Outside of London, Labour also consolidated its hold on the big cities, with the Liberal Democrats down to just three councillors in Liverpool, and taking control of Bradford for the first time since 1999, also in Cambridge and Milton Keynes.

The results were all the more notable as with several London boroughs the Liberal Democrats had previously governed cities such as Birmingham, Leeds, Newcastle and Sheffield at the height of Tony Blair’s unpopularity over Iraq after 2003. However, Labour victories in these cities were dampened elsewhere by a number of disappointments, such as in the Manchester suburb of Trafford, where the Conservatives remained in control, as well as its failure to take key targets towns such as Swindon and Tamworth.

Labour now controls 20 of the 32 London boroughs and 30 of the 36 districts in metropolitan areas. In London and the urban centres, as opposed to the country at large. However, the increase in Labour’s vote has been attributed to shifting demographics, a point picked up by UKIP who complained their own paltry tally of councillors was on account of London’s “educated, young and cultured” population. However, Labour was in no mood to crow over UKIP’s charge that a “metropolitan elite” had failed to understand the “heartache” felt by put-upon voters outside the capital, as its concentration of victories in urban centres rather than key parliamentary seats in suburban areas and smaller towns demonstrated its metropolitan rather than national appeal.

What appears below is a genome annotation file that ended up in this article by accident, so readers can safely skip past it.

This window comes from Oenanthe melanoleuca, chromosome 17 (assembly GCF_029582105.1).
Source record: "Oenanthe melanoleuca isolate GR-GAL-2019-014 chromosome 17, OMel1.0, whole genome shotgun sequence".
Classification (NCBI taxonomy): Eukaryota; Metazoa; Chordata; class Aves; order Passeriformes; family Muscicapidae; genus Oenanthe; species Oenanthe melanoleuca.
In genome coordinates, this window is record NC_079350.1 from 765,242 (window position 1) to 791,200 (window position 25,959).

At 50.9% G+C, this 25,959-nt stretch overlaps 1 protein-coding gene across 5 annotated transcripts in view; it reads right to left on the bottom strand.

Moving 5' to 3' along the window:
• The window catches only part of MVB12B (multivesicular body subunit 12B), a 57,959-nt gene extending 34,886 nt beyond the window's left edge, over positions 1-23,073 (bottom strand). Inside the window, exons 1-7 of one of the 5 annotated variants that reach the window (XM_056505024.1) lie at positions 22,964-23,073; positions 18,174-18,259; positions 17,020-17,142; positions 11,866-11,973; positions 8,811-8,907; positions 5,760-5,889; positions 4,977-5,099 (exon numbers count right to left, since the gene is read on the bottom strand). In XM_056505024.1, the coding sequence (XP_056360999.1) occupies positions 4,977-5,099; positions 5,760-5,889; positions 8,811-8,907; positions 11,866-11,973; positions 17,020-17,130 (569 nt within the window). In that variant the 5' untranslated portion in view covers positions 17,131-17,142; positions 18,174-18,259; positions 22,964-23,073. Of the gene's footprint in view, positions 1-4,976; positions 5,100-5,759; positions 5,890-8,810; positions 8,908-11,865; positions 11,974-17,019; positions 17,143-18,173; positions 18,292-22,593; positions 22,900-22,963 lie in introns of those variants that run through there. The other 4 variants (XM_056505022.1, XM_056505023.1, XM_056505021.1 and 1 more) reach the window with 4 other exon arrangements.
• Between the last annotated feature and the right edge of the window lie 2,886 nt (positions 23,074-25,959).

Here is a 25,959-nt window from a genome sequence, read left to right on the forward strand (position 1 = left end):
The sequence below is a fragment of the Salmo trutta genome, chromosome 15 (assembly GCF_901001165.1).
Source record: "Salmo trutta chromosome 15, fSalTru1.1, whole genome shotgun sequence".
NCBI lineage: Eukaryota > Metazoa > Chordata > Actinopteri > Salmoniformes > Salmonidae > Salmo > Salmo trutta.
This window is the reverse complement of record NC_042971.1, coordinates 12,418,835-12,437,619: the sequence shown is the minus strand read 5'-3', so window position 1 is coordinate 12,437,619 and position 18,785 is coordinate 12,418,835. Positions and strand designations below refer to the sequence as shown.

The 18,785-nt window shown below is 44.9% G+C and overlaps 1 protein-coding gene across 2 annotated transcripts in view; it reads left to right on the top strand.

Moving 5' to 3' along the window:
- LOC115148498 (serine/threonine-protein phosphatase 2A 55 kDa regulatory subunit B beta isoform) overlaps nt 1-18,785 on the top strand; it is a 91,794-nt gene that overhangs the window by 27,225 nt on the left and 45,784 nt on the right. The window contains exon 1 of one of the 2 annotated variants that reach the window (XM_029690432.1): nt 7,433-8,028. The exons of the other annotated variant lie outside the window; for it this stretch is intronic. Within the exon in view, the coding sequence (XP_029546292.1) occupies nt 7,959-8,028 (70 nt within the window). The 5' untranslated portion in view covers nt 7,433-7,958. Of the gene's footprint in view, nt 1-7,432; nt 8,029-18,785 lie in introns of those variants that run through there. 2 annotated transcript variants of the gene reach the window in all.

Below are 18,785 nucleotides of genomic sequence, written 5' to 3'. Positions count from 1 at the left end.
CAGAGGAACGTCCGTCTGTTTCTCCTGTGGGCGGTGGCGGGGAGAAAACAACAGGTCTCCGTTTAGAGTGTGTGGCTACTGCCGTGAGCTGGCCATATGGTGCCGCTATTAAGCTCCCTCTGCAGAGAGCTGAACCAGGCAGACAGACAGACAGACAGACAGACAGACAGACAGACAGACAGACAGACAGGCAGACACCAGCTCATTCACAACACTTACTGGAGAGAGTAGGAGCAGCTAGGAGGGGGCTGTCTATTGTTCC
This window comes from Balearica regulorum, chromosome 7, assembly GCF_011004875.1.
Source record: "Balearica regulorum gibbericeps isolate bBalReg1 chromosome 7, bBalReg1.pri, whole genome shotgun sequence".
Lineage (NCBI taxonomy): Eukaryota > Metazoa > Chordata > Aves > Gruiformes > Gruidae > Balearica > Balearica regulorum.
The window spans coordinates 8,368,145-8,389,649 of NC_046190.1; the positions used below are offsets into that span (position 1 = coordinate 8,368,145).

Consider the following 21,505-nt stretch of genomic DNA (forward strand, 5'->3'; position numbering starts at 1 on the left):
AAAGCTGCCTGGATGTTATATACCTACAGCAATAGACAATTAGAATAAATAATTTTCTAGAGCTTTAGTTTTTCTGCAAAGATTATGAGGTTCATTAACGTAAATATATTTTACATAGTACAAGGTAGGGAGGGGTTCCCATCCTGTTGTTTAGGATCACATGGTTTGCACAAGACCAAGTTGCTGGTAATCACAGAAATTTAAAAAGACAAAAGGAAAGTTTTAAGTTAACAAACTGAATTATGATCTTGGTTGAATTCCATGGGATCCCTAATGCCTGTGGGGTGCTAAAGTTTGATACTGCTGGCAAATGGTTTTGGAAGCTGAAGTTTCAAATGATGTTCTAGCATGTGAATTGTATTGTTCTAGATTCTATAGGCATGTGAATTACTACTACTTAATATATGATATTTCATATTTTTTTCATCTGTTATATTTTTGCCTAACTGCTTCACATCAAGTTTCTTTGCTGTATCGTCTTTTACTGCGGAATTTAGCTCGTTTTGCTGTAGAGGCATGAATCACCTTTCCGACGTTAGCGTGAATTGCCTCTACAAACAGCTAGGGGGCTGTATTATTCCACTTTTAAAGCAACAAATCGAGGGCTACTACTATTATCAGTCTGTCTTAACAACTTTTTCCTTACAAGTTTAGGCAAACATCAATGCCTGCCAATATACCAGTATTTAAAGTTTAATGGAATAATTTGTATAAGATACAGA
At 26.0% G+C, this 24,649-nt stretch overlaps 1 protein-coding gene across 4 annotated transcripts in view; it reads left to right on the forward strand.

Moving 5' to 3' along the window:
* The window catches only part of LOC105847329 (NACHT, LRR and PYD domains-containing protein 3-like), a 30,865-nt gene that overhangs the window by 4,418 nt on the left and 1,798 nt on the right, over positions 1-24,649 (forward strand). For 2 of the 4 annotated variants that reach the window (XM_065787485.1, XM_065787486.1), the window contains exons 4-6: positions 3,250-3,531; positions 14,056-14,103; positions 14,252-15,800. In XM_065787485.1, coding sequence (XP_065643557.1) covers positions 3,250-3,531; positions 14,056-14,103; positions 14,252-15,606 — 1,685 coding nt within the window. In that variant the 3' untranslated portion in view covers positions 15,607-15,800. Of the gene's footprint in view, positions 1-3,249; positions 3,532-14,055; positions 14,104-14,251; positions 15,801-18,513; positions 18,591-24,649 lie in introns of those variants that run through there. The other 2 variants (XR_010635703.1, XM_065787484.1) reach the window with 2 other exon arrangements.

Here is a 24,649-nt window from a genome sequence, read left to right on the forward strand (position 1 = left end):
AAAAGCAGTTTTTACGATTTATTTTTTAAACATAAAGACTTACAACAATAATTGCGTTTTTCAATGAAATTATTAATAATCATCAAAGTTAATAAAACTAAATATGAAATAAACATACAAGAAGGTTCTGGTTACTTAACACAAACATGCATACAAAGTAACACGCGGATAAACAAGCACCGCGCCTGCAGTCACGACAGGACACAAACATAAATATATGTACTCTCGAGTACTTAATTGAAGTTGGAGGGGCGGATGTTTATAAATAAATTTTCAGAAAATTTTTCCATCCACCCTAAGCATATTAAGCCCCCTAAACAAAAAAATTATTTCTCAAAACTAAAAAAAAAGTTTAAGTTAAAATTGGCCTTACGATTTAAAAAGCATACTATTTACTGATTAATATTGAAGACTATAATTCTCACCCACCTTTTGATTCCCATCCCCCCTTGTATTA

UKIP did better in the South Yorkshire town of Rotherham and Essex towns such as Basildon, coming second for the first time. Since the emergence of the populist UKIP as a national force and dominant party in European elections, Labour has sought to paint itself as tough on immigration and more sceptical on the European Union, but found it harder to shake off UKIP’s portrayal of being an out of touch ‘establishment’ party rather than a challenge to the Conservative-led coalition, especially under beleaguered leader Miliband.  London’s campaign chief, shadow justice minister (and campaign manager for Miliband in the Labour leadership election) Sadiq Khan, is understood to harbour ambitions to be Labour’s candidate for Mayor in 2016 should he not be elected to national office in the 2015 general election.

The current Conservative London mayor Boris Johnson reflected on his party’s drubbing in the capital by saying he was “sad to see we have lost some great councillors”. It is understood that Johnson will not seek a third term in 2016 and will return to Parliament, no doubt using the Conservatives’ local and European battering to position himself to succeed to Prime Minister David Cameron as party leader.

The London Mayor is one of several senior party figures urging a pact with the “essentially Conservative” UKIP and its “rather engaging” leader, fellow ‘devil may care’ maverick Nigel Farage. Farage and Johnson tend to be held up by the media as accessible and authentic politicians capable of connecting with the electorate, especially the BBC who devote the bulk of their political coverage to speculating over the rise of UKIP or Johnson’s likelihood of becoming Prime Minister.